The main lesions produced by macrocyclic trichothecenes (roridine) identifiable at necropsy include inflammatory lesions of the rumen, hepatitis, congestion, and pulmonary edema (Radostits et al., 2002). Changes in the prestomach, abomasum, and intestine are the main macroscopic findings in goats affected by the disease. Variable degrees of congestion, hemorrhage, edema, and mucosal erosions are usually found (Panziera et al., 2015). It is important to emphasize that lesions in the abomasum and segments of the small intestine appear to be more severe in goats than in other species (Barbosa et al., 1994). The histological findings described in this work coincide with those reported in other works (Barbosa et al., 1994; Tokarnia et al., 2012). Lymphoid necrosis seems to be a very consistent finding in this poisoning (Varaschin et al., 1998; Rissi et al., 2005; Rozza et al., 2006) and some authors report that this finding may be due to the toxicity of this plant to B-lymphocytes (Rissi et al., 2005; Varaschin & Alessi, 2008).

Data in the literature show a low prevalence or absence of cases of B. coridifolia poisoning in goats (Barbosa et al., 1994; Pedroso et al., 2007; Tokarnia et al., 2012; Rosa et al., 2013), contrary to what happens with cattle and sheep, which seem to be more susceptible to this poisoning (Tokarnia et al., 2012). Due to the lack of cases described in goats, the register of cases of the Specialized Diagnostic Service INTA-Salta has been taken as a reference. According to these data, poisoning outbreaks occurred in extensive systems of mixed flocks (sheep and goats) grazing in areas contaminated by this plant when forage supply is scarce. In these cases, deaths occurred in both goats and sheep.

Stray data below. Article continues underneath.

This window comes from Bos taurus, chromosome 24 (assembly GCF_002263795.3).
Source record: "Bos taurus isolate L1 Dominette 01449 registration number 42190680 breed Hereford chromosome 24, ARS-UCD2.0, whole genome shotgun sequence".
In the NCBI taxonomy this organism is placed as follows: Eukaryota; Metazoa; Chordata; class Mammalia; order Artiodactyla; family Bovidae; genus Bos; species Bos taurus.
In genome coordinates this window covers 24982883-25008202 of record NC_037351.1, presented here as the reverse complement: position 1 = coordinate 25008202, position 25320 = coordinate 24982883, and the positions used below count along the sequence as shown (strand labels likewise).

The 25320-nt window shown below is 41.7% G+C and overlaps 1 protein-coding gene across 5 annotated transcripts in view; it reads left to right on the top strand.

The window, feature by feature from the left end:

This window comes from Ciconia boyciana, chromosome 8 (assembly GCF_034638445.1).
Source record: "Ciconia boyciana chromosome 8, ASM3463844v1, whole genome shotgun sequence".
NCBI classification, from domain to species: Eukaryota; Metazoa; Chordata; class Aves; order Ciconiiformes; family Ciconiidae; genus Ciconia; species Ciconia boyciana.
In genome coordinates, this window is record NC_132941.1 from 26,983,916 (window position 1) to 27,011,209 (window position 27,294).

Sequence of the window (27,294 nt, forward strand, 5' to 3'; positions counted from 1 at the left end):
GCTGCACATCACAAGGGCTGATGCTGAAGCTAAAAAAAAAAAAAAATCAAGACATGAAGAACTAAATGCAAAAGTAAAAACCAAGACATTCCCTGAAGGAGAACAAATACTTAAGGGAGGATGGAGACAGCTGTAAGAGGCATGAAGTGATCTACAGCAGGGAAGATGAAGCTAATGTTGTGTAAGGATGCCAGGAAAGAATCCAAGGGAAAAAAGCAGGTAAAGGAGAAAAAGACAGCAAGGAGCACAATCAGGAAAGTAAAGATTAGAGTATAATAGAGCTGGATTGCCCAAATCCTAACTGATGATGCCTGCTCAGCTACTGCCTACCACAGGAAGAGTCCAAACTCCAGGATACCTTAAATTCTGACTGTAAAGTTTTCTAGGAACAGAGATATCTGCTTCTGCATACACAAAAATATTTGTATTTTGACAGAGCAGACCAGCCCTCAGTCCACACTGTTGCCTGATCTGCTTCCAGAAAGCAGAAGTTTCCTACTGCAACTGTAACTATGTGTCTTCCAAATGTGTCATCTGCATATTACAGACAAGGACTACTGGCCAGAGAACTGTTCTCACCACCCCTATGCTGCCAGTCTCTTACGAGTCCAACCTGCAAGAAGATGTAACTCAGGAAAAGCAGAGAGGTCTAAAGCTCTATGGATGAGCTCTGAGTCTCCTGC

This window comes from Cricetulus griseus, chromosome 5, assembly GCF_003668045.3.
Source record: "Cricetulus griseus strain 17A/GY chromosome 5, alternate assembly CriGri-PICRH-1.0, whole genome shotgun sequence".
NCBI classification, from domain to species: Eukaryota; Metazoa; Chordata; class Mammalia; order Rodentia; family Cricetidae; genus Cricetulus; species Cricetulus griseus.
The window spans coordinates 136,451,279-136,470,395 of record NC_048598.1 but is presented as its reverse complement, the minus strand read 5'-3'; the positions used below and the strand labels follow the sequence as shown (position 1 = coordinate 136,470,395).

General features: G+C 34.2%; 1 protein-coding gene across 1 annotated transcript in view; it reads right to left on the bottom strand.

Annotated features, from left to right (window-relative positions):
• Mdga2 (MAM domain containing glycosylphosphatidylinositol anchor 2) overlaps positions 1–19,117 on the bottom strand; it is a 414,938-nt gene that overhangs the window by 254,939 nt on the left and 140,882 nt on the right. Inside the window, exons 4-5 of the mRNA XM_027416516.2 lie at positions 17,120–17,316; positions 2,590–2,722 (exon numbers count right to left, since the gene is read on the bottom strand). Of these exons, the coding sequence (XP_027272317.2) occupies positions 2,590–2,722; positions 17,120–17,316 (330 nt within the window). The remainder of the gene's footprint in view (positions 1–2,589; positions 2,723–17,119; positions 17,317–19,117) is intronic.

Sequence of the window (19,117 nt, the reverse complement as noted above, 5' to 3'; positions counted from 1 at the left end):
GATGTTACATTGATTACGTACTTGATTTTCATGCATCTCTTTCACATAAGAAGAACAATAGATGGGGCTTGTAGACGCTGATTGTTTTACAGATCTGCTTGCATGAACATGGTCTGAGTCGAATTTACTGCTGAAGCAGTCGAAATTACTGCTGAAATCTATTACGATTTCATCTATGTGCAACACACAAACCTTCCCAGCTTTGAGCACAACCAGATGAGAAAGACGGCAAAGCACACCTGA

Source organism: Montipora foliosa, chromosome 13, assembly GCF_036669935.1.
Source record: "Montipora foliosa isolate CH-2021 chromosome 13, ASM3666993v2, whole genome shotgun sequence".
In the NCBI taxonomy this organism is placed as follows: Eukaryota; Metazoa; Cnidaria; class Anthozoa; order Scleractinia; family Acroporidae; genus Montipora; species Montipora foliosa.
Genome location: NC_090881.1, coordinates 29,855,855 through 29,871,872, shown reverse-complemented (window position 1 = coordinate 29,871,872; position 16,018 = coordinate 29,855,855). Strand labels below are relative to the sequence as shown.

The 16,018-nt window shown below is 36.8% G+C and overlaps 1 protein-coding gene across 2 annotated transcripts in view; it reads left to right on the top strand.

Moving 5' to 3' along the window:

The susceptibility of goats to B. coridifolia poisoning was demonstrated even using the toxic dose studied in sheep, and therefore a toxic dose of 5 g/kg of dry matter could be confirmed for this species. Thus, it was determined that the toxic dose for goats is higher than for cattle. The clinicopathological findings of B. coridifolia poisoning in goats were also characterized and although there are some differences, the clinical picture is similar to that of cattle and sheep reported by other authors.


This study was supported by grants from Consejo de Investigación de la Universidad Católica de Salta (Proy. Res. 698/2020) and Instituto Nacional de Tecnología Agropecuaria.